ITM Power is back with more home-hydrogen promises

Remember the home electrolyser "breakthrough" that ITM Power was all extcited about a few months ago? Well, it's back, and ITM is now describing how the rest of the home will operate with the system. The basic idea is that the electrolyser will make hydrogen using "increasingly available from wind, wave, solar or hydro-electric power" (or, of course, normally-produced electricity) and water. The hydrogen could then be used in heating boilers, cooking stoves/ovens as well as a bi-fuel vehicle, or converted to electricity through fuel cells. The obvious question at this point is why convert electricity to hydrogen just to go back to electricity. Fuel cells can store electricity, but so can batteries. ITM claims its scientists at the Sustainable Energy Tehnologies Centre have "developed and patented new low cost materials which significantly outperform and undercut those currently being used by other firms involved in the production of electrolysers." Power everything in your home using renewable energy and water? Cool. It's a dream house, if everything works as described. And that's a big if.

Read more, direct from ITM, after the jump.

[Source: ITM Power]
Hydrogen at home in new green fuel revolution

A major breakthrough in hydrogen technology is set to offer the housing market a chance to move towards supplying sustainable and non-polluting power.

A UK company, ITM Power plc, has developed a device which can generate hydrogen in the home to fuel central heating boilers and cookers while drastically cutting CO2 emissions. The development is a major advance towards the Government's goal of achieving a zero carbon new housing market by 2016. Currently domestic consumers account for over 20 per cent of the UK's CO2 emissions.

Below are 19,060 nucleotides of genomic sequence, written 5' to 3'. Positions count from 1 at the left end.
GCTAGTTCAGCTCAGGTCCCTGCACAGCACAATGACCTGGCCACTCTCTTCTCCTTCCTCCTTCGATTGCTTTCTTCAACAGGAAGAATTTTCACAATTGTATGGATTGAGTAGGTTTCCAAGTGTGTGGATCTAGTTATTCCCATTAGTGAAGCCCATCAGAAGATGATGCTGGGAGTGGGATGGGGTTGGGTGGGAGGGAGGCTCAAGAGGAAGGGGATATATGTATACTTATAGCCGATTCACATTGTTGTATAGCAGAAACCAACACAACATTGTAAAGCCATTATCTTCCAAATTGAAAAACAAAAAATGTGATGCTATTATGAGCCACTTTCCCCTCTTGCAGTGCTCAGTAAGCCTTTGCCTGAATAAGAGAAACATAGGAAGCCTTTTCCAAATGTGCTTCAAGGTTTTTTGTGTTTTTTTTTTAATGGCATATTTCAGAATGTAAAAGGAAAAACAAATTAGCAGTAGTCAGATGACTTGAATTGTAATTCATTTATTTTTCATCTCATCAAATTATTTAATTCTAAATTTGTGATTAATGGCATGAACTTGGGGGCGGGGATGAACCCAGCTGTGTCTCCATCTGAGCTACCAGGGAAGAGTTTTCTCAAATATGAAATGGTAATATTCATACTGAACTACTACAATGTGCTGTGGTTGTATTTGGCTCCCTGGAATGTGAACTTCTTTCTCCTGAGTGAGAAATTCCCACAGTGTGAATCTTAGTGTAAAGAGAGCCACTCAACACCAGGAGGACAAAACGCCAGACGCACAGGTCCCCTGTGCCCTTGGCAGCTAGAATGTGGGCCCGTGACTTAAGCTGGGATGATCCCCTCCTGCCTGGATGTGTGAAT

ITM Power's electrolyser, which is set to go into production next year, can create its own hydrogen fuel from a totally 'green' supply now becoming increasingly available from wind, wave, solar or hydro-electric power. Users could alternatively use low cost off-peak electricity or choose a green tariff from their existing supplier to produce hydrogen.

The hydrogen produced can be stored and then used as a conventional gas to burn in new or converted central heating boilers and as a fuel for cooking. But, unlike gas and oil, when hydrogen burns it releases no CO2 emissions, merely water vapour, offering the opportunity to significantly cut Britain's domestic carbon footprint. Stored hydrogen can also be reconverted to electricity using domestic fuel cells or generators to power lighting or other electrical appliances, removing the inconvenience of power cuts for homes and serious supply interruptions for hospitals, schools and businesses.

Scientists at ITM Power's Sheffield research centre made the hydrogen breakthrough when they developed and patented new low cost materials which significantly outperform and undercut those currently being used by other firms involved in the production of electrolysers.

In addition to its use in the home, hydrogen produced by the ITM electrolyser system can be used to power a family car, and later this year ITM Power plans to unveil a hydrogen home refuelling station for the automotive market and a converted bi-fuel petrol/hydrogen car based on Europe's best-selling model, the Ford Focus. The company aims to demonstrate that the car can be refuelled using hydrogen generated by a home electrolyser and can complete an average daily commuting journey without the need to utilise petrol.

"ITM Power is developing products which will not only revolutionise energy sources for the home but make a significant contribution to cutting CO2 emissions," explained the company's CEO Jim Heathcote.

"Hydrogen has an important role to play in bringing 'green' technology to the housing market and our development work, which will reach the production stage next year, has ensured it will arrive much sooner than many dreamed possible. With stored hydrogen's ability to provide not only fuel for heating and cooking but power, either through a conventional generator or a fuel cell, the prospect of energy self-sufficiency without the dependence on fossil fuels has moved dramatically closer," he added.

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